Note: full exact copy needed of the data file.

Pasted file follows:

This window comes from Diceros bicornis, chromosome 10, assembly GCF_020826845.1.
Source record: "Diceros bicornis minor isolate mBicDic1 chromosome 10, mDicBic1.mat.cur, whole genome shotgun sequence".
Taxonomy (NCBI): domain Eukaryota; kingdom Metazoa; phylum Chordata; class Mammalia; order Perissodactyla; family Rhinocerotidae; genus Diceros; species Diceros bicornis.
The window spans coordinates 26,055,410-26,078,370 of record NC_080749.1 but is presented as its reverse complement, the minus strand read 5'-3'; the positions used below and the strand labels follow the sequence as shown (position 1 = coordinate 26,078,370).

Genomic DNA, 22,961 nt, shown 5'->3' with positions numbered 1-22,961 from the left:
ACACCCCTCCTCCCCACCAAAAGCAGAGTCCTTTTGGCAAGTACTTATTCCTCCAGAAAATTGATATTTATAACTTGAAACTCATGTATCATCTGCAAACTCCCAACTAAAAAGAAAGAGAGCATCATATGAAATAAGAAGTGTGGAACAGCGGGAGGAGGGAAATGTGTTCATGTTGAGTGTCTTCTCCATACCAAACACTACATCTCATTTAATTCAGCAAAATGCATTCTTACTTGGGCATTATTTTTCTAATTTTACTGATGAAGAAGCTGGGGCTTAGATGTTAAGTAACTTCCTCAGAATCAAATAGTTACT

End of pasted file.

This window comes from Diceros bicornis, chromosome 10, assembly GCF_020826845.1.
Source record: "Diceros bicornis minor isolate mBicDic1 chromosome 10, mDicBic1.mat.cur, whole genome shotgun sequence".
Taxonomy (NCBI): domain Eukaryota; kingdom Metazoa; phylum Chordata; class Mammalia; order Perissodactyla; family Rhinocerotidae; genus Diceros; species Diceros bicornis.
The window spans coordinates 26,055,410-26,078,370 of record NC_080749.1 but is presented as its reverse complement, the minus strand read 5'-3'; the positions used below and the strand labels follow the sequence as shown (position 1 = coordinate 26,078,370).

Genomic DNA, 22,961 nt, shown 5'->3' with positions numbered 1-22,961 from the left:
ACACCCCTCCTCCCCACCAAAAGCAGAGTCCTTTTGGCAAGTACTTATTCCTCCAGAAAATTGATATTTATAACTTGAAACTCATGTATCATCTGCAAACTCCCAACTAAAAAGAAAGAGAGCATCATATGAAATAAGAAGTGTGGAACAGCGGGAGGAGGGAAATGTGTTCATGTTGAGTGTCTTCTCCATACCAAACACTACATCTCATTTAATTCAGCAAAATGCATTCTTACTTGGGCATTATTTTTCTAATTTTACTGATGAAGAAGCTGGGGCTTAGATGTTAAGTAACTTCCTCAGAATCAAATAGTTACT